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Neurotransmitters and neuromodulators
- Glutamate is the most common neurotransmitter. Most neurons secrete with glutamate or GABA. Glutamate is excitatory, meaning that the release of glutamate by one cell usually causes adjacent cells to fire an action potential. (Note: Glutamate is chemically identical to the MSG commonly used to flavor food.)
- GABA is an example of an inhibitory neurotransmitter.
- Monoamine neurotransmitters:
- Dopamine is a monoamine neurotransmitter. It plays a key role in the functioning of the limbic system, which is involved in emotional function and control. It also is involved in cognitive processes associated with movement, arousal, executive function, body temperature regulation, and pleasure and reward, and other processes.
- Norepinephrine, also known as noradrenaline, is a monoamine neurotransmitter that is involved in arousal, pain perception, executive function, body temperature regulation, and other processes.
- Epinephrine, also known as adrenaline, is a monoamine neurotransmitter that plays in fight-or-flight response, increases blood flow to muscles, output of the heart, pupil dilation, and glucose.
- Serotonin is a monoamine neurotransmitter that plays a regulatory role in mood, sleep, appetite, body temperature regulation, and other processes.
- Histamine is a monoamine neurotransmitter that is involved in arousal, pain, body temperature regulation, and appetite.
- Trace amines act as neuromodulators in monoamine neurons via binding to TAAR1.
- Acetylcholine assists motor function and is involved in memory.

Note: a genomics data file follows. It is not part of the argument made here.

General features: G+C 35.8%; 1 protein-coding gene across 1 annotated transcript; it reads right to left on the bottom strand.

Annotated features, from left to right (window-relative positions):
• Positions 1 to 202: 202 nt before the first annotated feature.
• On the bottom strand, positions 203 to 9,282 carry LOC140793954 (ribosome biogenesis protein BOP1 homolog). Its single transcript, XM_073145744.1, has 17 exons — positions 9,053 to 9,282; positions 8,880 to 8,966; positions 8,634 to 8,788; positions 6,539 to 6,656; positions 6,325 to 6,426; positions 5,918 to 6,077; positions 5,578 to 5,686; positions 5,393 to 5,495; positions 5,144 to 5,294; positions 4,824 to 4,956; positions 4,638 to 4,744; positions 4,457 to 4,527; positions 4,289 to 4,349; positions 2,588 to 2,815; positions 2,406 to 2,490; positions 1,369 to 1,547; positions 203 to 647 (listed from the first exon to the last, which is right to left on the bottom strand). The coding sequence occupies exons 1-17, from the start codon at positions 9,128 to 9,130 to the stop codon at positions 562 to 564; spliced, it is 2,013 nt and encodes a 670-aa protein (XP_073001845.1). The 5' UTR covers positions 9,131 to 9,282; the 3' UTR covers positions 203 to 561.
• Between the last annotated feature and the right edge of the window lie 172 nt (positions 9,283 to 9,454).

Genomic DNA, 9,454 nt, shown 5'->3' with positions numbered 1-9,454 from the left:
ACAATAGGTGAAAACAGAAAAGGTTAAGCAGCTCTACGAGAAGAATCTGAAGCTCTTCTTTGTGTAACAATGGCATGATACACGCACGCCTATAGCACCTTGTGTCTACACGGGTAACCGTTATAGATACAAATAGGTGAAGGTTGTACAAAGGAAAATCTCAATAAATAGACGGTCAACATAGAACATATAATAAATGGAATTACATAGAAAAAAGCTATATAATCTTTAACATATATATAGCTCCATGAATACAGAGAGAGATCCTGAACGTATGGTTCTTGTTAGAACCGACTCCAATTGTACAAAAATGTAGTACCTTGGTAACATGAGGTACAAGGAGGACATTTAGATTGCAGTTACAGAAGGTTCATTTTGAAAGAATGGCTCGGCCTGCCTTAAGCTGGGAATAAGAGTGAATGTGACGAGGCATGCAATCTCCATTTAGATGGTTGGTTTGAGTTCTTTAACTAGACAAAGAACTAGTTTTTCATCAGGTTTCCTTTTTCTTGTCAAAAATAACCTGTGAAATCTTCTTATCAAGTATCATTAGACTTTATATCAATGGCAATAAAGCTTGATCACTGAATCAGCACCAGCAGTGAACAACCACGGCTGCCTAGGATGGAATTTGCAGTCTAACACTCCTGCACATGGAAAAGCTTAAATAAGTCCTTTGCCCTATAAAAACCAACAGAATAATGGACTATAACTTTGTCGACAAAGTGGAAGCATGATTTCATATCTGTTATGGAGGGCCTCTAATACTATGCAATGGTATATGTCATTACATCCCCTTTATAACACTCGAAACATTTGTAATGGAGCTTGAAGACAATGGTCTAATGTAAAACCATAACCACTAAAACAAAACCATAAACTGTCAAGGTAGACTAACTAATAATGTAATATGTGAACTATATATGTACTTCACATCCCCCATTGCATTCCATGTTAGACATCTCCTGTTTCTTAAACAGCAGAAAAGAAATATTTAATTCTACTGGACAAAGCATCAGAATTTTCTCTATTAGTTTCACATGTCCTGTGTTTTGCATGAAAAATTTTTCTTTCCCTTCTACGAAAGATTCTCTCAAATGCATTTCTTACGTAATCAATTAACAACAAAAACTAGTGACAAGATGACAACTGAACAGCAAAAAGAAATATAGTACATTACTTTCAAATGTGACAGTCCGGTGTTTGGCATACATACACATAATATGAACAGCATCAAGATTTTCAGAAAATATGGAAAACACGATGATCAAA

- Nitric oxide functions as a neurotransmitter, despite being a gas. It is not grouped with the other neurotransmitters because it is not released in the same way.
- Endocannabinoids act in the endocannabinoid system to control neurotransmitter release in a host of neuronal tissues, including the hippocampus, amygdala, basal ganglia, and cerebellum.
- Eicosanoids act as neuromodulators via the Arachidonic acid cascade.
- Orexins (-A and -B) are involved in a number of cognitive processes, including appetite, arousal, and reward, among many others.
- Neurohypophysial hormones:
- Endogenous opioids:
- Neurotrophic factors are biomolecules – nearly all of which are peptides or small proteins – that support the growth, survival, and differentiation of both developing and mature neurons. Examples of notable neurotrophic factors include:
- Piomelli, Daniele (2000). "Arachidonic Acid". Neuropsychopharmacology: The Fifth Generation of Progress. Retrieved 2006-03-03.
- "Neurotrophic factors". Nature Publishing Group. Retrieved 31 May 2016.
Neurotrophic factors are molecules that enhance the growth and survival potential of neurons. They play important roles in both development, where they can act as guidance cues for developing neurons, and in the mature nervous system, where they are involved in neuronal survival, synaptic plasticity and the formation of long-lasting memories.
- Malenka RC, Nestler EJ, Hyman SE (2009). "Chapter 8: Atypical Neurotransmitters". In Sydor A, Brown RY (eds.). Molecular Neuropharmacology: A Foundation for Clinical Neuroscience (2nd ed.). New York: McGraw-Hill Medical. pp. 199, 215. ISBN 9780071481274.
Neurotrophic factors are polypeptides or small proteins that support the growth, differentiation, and survival of neurons. They produce their effects by activation of tyrosine kinases.
- Zigmond MJ, Cameron JL, Hoffer BJ, Smeyne RJ (2012). "Neurorestoration by physical exercise: moving forward". Parkinsonism Relat. Disord. 18 Suppl 1: S147–50. doi:10.1016/S1353-8020(11)70046-3. PMID 22166417.
As will be discussed below, exercise stimulates the expression of several neurotrophic factors (NTFs).